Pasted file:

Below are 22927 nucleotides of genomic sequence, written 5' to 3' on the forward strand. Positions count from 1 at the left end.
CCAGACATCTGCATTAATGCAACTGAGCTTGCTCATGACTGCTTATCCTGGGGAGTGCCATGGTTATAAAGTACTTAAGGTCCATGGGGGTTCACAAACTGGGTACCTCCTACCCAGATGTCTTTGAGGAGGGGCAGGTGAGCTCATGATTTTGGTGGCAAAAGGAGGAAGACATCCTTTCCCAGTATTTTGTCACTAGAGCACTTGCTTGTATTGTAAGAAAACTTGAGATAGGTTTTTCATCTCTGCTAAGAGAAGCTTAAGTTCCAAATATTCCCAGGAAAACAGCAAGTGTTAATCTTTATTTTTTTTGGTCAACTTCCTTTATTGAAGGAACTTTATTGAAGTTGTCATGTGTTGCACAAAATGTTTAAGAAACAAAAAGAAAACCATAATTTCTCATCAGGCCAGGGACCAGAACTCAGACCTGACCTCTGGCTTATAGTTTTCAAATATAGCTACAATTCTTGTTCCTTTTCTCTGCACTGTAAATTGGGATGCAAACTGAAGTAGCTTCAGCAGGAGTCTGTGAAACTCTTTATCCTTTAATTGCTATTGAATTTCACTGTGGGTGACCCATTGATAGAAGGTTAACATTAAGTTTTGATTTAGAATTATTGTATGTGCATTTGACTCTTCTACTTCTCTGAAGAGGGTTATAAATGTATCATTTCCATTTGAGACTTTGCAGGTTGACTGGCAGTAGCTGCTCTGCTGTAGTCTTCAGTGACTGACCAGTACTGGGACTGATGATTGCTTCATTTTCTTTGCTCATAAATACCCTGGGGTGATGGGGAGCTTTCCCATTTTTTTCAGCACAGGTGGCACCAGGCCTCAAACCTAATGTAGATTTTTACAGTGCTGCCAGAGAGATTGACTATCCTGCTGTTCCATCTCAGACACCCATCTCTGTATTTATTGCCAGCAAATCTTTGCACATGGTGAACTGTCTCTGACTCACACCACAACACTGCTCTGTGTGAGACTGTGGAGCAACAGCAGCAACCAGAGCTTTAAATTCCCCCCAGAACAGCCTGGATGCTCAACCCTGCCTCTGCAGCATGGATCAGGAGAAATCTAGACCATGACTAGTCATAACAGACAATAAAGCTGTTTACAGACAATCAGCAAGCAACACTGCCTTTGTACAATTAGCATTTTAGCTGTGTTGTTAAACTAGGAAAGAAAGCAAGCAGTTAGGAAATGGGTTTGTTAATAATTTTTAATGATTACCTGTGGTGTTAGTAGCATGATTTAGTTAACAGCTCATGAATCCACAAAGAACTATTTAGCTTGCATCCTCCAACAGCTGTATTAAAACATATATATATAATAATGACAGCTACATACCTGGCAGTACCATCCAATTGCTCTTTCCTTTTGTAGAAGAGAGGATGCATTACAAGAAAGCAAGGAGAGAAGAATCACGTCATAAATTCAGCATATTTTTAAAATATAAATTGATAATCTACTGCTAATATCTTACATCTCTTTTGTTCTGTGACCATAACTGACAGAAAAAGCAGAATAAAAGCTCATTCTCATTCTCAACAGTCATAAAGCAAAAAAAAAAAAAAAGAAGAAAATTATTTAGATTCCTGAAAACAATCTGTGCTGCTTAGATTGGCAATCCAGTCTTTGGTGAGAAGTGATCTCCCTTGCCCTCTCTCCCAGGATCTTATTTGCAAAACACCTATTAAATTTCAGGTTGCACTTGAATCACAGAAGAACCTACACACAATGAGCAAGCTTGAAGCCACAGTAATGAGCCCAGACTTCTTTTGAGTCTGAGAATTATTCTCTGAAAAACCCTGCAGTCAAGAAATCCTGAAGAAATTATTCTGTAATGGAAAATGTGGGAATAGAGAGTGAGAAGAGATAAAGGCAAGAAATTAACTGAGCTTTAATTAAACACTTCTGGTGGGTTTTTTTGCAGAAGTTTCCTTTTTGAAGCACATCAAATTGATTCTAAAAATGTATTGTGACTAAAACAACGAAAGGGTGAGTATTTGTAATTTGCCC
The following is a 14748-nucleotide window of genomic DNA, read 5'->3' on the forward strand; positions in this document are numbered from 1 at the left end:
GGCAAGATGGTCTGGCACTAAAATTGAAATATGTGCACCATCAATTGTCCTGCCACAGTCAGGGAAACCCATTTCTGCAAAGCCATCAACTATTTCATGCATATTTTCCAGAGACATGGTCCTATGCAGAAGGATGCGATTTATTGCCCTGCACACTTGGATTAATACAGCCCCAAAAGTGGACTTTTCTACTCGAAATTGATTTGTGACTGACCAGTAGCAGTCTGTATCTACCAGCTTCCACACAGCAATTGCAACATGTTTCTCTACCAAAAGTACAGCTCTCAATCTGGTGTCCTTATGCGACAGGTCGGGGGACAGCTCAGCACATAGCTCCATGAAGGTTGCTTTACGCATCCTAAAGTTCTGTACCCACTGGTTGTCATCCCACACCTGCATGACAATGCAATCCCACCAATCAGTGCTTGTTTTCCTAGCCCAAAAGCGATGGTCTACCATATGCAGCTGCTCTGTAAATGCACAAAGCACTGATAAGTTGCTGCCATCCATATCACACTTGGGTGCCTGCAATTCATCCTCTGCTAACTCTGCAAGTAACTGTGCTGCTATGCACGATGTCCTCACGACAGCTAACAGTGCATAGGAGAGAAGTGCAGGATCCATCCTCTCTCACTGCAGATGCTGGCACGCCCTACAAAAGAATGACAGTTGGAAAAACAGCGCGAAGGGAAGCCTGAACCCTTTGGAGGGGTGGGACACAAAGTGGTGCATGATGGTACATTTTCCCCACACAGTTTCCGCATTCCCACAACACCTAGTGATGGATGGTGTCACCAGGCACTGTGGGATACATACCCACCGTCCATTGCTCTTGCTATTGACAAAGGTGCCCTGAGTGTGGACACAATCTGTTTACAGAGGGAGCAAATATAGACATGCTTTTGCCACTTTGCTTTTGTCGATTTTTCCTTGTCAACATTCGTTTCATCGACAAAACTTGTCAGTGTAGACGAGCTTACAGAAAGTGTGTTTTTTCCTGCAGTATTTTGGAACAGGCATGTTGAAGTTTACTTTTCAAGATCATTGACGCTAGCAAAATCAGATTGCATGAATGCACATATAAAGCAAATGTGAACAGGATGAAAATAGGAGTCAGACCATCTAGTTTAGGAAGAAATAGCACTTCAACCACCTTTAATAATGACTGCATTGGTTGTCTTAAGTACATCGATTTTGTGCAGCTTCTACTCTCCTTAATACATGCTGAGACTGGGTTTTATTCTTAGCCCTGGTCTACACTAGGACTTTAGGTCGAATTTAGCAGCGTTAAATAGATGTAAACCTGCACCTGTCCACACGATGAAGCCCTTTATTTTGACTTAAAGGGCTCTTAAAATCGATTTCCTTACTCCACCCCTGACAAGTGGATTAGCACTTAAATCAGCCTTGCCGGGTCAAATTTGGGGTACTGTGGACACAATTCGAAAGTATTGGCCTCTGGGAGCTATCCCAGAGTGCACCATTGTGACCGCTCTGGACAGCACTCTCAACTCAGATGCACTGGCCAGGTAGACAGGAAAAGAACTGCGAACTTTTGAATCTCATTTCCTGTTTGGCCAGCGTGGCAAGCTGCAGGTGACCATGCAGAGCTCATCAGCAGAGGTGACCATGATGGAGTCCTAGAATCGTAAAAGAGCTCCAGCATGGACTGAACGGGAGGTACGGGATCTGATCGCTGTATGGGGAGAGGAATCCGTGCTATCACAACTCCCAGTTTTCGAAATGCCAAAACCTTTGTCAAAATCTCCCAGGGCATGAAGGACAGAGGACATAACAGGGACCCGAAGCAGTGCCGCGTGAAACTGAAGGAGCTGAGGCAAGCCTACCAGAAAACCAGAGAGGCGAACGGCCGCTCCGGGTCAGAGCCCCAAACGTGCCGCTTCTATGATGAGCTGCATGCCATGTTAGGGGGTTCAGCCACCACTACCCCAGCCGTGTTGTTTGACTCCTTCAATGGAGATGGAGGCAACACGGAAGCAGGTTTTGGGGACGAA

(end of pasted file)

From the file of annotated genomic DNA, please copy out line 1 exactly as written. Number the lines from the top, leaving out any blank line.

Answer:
Below are 22927 nucleotides of genomic sequence, written 5' to 3' on the forward strand. Positions count from 1 at the left end.